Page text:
Why the G20's growth pledges have foundered

This piece was originally published in the Australian Financial Review

 

  • Leon Berkelmans
  • Tristram Sainsbury

This piece was originally published in the Australian Financial Review

 

  • Leon Berkelmans
  • Tristram Sainsbury

Executive Summary

We are now 2½ years into the five-year window given for the G20's growth strategies. Remember the growth strategies? They were the G20's commitment, made during Australia's presidency of the body, to more than 1000 structural reforms. The IMF and OECD evaluated the reforms, and declared they would lift G20 country GDP by more than 2 per cent above the October 2013 baseline by 2018.

This commitment has been one of the G20's banner declarations in recent years but it looks like a dud.

Global growth is slowing, and it continues to disappoint. This week the International Monetary Fund once again downgraded its global growth forecasts.

One could argue we are being unfair, that we are ignoring the changing counterfactual; that without the growth strategies global GDP would be even sicker.

But that belies what we have seen from the IMF.

Since finance ministers and central bank governors made their "bold commitment" in Sydney in February 2014, the IMF has issued eight updates to its forecasts of the world economy.

Hundreds of pages have been devoted to detailing those forecasts. They have only mentioned the growth strategies once - in the context of a scenario which showed the strategies having little effect by 2018, and left the role of the strategies in the central forecasts opaque.

Our reading is that the IMF has either accounted for the fact the actions would have, or in some cases already had, gone ahead in G20 countries regardless of the agreement, or they suspect big, new, additional commitments are not going to be implemented. In either case, it leaves the G20 looking like a damp squib.

After the Antalya leaders' summit, a three-page report was released on the growth strategies. The circumstances of the report's release were telling. All the leaders had already boarded their planes home. While the leaders were resting up after an intense few days of talks, the three-page note incredibly declared that the measures implemented so far should raise GDP by 0.5 per cent this year and 0.8 per cent in 2018, which is within spitting distance of being on track.

The dissonance with the IMF's forecasts leaves us discombobulated.

Perhaps we could check progress on the growth strategies ourselves? Nope. The 1000-plus commitments were kept 'within the tent'. And the modelling that gave the magical 2 per cent was bespoke modelling. Nobody else in the world has the resources or information to do that.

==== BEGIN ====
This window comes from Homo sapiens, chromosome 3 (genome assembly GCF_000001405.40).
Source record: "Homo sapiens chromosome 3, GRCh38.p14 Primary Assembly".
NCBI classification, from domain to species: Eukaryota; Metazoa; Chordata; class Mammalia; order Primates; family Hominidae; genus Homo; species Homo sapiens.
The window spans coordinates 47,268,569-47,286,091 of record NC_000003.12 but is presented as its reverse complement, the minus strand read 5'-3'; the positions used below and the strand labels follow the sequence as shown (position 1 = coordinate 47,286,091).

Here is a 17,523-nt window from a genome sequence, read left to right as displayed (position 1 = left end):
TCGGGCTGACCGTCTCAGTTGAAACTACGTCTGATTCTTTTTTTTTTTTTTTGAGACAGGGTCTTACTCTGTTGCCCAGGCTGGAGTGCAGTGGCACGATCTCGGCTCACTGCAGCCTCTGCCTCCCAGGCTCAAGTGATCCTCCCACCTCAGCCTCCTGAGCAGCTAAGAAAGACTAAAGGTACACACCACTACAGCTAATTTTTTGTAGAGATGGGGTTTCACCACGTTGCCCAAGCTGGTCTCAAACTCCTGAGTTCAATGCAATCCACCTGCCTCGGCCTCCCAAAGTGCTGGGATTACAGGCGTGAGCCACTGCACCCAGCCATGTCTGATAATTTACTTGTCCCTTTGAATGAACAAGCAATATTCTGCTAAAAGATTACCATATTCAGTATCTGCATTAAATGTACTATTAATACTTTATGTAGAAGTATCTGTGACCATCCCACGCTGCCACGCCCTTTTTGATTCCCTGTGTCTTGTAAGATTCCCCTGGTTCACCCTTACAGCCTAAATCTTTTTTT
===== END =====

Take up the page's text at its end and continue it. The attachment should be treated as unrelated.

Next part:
This situation does nothing to enhance the credibility of the G20. Much as the credibility of central banks is under the spotlight in their fight to push inflation up, the credibility of the G20 should be scrutinised.

And like central banks, the G20 is nothing without credibility. The G20 needs buy-in from all members, so that when finance ministers, leaders, central bank governors, or other officials return back to their homes after of the pageantry, they will implement their reforms and know their counterparts will do the same.

We aren't in that place right now. We are far from that place. The finance ministers (which in the Australian vernacular translates to treasurers) of the G20 will be meeting at the same time as the spring meetings of the World Bank and the IMF in Washington DC this week. But Scott Morrison isn't showing up. That's not buy-in. That's avoidance, and a substantial step towards the withering of the G20. What is to be done?

Seasoned G20 watchers will tell you the problems. A big one is the G20 tries to do too much. It is seen as a hammer for every nail, a solution for every international problem. Each president wants to put pet topics on the agenda and leave a legacy, and removing items in a voluntary, consensus body is notoriously difficult.

As a result the agenda expands into more marginal areas, there's too much talk, and focus is diverted away from what the G20 is designed to do. We would argue that is to enhance co-operation in areas where there are big spillovers, that can't be addressed by countries acting unilaterally, and where countries have the capacity to co-operate.

The growth strategies simply do not fall into those buckets. It is not as if countries hadn't considered the idea of structural reforms before. Structural reforms face barriers in the internal political economy of each country. It is not as if a commitment from other countries to implement structural reforms will alter that political economy balance.

The world will be watching Washington for signs of life among G20 finance ministers, at least from the ones that are attending. If life is not detected, fewer will watch next time. And the time after that. Soon digging the G20 out of a rut of irrelevance could prove impossible.

 

Leon Berkelmans is international economy program director at the Lowy Institute for International Policy. Tristram Sainsbury is project director in the G20 Studies Centre, Lowy Institute for International Policy and a visiting fellow at Renmin University.